Monday, May 12, 2008

Be careful what you wish for

From Frank Field to Cherie Blair to the Virtual Stoa, the emerging progressive consensus is that Gordon Brown has been a bit rubbish and ought to resign so that he can be replaced by...



If Brown were to resign, his most likely successor is probably Alan Johnson - the one who decided not to stand for the post last year because he didn't think he was up to the job. That'll terrify the Tories.

Or it could be even worse.

Paul Linford
, for example, floats a much more chilling prospect:

"What, then, about a backbench heavyweight - someone who could combine experience with the appearance of change, by virtue of not having been party to the debacle of the Brown premiership.

Of the obvious contenders, Charles Clarke has made too many foolish outbursts and hence too many enemies, while David Blunkett has made too many personal errors of judgement.

Potentially the most promising “change candidate” is Darlington MP Alan Milburn, whose still-youthful appearance belies his five years’ Cabinet experience."


At 11:01 pm , Blogger Chris Brooke said...

Actually, one of the reasons why I think it might be a good idea to have a leadership vacancy is precisely because I don't have a good sense of what will fill it. There'd be a real argument inside the party as to what direction, if any, it wanted to go in, and the candidates would have to present rival political visions, in a way that they just weren't able to in the Deputy Leadership election last year, where everyone knew that if they won they'd be Brown's underling. It'd be an exercise in party democracy, and that's something I'm relatively keen on.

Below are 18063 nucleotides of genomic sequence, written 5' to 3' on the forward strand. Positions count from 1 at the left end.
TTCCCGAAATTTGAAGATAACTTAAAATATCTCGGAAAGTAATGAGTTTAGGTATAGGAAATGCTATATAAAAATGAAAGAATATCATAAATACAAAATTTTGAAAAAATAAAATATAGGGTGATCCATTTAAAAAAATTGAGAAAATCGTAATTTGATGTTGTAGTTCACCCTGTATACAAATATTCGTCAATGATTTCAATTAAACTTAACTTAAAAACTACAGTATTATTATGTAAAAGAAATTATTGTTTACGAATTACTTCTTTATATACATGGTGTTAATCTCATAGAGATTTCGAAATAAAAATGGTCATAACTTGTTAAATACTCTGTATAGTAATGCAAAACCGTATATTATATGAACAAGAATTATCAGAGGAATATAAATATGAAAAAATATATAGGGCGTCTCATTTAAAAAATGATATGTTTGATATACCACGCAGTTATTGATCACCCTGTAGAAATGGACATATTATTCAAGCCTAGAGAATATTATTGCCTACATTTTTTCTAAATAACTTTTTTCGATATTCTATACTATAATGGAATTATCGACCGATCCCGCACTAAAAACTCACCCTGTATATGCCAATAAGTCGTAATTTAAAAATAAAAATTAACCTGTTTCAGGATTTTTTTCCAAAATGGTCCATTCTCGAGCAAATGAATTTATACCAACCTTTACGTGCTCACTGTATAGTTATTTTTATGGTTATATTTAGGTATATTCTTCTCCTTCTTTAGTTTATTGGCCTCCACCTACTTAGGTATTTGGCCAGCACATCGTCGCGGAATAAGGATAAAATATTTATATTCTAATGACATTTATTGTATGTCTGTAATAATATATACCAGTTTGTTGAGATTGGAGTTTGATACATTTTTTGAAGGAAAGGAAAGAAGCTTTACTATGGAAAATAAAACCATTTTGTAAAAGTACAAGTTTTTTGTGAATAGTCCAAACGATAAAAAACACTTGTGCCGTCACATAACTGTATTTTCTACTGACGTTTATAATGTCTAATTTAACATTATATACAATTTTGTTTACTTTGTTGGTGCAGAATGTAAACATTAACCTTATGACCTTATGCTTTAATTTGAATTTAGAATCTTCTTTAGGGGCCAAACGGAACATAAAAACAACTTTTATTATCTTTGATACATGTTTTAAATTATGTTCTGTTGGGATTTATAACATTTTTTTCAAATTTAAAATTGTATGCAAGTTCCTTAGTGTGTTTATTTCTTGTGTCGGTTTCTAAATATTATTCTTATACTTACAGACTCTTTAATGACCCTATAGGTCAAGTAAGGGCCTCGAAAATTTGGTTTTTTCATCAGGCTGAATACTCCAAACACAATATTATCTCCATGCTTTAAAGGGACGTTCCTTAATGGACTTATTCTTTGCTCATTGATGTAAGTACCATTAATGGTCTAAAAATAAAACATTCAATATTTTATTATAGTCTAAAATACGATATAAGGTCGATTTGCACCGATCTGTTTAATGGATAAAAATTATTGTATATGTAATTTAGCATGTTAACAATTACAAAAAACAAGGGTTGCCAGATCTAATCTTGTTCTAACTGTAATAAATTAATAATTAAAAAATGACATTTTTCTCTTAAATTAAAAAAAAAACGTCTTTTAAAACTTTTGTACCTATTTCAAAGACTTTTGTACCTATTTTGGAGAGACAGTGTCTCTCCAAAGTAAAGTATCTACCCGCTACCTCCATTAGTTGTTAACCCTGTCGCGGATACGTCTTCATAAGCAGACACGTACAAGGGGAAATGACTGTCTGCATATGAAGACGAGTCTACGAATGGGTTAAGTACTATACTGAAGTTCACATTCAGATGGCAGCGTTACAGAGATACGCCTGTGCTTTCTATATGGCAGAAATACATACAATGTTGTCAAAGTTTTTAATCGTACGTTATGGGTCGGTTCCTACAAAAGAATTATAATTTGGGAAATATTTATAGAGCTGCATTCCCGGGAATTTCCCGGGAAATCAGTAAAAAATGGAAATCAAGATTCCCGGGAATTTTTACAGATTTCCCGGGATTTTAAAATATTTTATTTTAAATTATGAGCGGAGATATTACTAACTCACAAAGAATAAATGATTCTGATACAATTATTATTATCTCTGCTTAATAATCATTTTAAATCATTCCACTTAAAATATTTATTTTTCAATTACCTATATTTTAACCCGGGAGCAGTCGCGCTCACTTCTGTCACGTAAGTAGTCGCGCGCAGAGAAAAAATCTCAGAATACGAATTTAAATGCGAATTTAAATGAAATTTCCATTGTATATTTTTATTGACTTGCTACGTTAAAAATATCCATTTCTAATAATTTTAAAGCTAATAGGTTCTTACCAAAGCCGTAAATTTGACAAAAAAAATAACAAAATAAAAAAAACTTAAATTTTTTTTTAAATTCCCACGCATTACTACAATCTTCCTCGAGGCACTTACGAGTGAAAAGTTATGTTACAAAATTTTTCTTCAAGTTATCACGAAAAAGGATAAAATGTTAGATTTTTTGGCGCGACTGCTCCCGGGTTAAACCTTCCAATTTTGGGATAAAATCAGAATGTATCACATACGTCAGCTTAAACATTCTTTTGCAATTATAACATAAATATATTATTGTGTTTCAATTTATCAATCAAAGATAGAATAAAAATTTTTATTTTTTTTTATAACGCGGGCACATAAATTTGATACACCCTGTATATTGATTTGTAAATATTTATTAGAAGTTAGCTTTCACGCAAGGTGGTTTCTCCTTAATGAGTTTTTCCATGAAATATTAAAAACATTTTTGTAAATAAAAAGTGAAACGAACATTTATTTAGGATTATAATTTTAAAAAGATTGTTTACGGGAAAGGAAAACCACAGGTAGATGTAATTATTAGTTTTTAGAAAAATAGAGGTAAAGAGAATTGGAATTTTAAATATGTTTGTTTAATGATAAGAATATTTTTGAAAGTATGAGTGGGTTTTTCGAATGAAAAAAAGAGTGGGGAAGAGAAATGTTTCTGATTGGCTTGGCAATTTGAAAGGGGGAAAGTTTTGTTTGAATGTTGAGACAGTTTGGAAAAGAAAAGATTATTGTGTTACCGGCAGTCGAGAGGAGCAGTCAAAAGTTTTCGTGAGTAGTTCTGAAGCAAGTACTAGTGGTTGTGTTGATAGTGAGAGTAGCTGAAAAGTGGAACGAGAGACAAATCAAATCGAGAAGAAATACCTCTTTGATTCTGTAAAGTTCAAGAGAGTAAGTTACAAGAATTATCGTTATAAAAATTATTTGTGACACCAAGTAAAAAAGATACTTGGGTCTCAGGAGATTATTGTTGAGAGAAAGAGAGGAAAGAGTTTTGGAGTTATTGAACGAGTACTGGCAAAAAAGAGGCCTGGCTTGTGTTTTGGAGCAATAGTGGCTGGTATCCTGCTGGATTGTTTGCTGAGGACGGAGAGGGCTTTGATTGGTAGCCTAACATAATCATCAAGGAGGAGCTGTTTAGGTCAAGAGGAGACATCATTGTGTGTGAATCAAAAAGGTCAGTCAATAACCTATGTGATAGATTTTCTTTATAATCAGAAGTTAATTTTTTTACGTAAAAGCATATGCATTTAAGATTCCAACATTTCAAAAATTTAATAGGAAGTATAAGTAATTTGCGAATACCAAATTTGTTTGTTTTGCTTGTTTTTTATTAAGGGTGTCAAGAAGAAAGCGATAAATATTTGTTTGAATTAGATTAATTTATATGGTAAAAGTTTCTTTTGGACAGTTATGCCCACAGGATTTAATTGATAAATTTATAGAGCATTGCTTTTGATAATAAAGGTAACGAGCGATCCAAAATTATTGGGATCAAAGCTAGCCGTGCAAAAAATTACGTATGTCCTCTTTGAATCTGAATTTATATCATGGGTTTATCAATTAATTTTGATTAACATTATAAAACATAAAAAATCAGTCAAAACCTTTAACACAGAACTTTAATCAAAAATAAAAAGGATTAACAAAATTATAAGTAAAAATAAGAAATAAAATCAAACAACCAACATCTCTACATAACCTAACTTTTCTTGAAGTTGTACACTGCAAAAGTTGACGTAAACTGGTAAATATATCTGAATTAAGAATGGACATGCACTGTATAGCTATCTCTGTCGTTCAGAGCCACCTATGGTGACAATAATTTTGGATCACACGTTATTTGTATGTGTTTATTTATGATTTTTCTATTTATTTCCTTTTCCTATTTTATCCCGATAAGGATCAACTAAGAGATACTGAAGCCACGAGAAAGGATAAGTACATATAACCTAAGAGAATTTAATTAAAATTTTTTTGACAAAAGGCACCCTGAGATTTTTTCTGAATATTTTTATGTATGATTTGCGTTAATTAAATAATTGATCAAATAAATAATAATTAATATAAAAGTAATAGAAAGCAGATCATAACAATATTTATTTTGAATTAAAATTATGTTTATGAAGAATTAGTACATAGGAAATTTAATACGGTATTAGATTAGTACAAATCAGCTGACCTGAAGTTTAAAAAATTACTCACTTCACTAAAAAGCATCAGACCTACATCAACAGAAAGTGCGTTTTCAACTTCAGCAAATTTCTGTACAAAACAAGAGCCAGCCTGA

Too much of Brown's politics have been about trying to eliminate uncertainty and to manage risk. But sometimes embracing uncertainty is a good thing in politics, especially when the current script you're reading from has you going down to a massive electoral defeat in a couple of years time. Of course, the party could decide that the future is Milburn- or Blears-shaped, in which case we're all doomed, but at least that would be a collective decision to commit suicide by what is still a decent-sized mass movement, rather than (as now) having the medium-term future of the labour movement being determined by the decisions of a leader who has all of Mr Blair's instincts for pandering to the Right, but none of his abilities to hoover up centrist votes as he does so.

Alan Johnson wouldn't terrify the Tories, no. But are you suggesting these days that Gordon Brown does?

At 10:43 am , Anonymous Anonymous said...

In the (some would say unlikely) event that Brown resigned, does anyone see him doing it without having first picked his successor and doing everything to make sure it was that person who got in? In all likelihood we would just get Brown lite.

The real test is whether the PLP has it in them to stop perpetuating these stories and get disciplined and united. If it doesn't, perhaps a change of leader will be the only option. But best of the possible options would be us all recognising that if we wanted a leadership election, there was a time and place for advocating that and that boat has now sailed. And now to be loyal, dig in and hope that Brown & his team have learnt the right lessons from the last few weeks and months.


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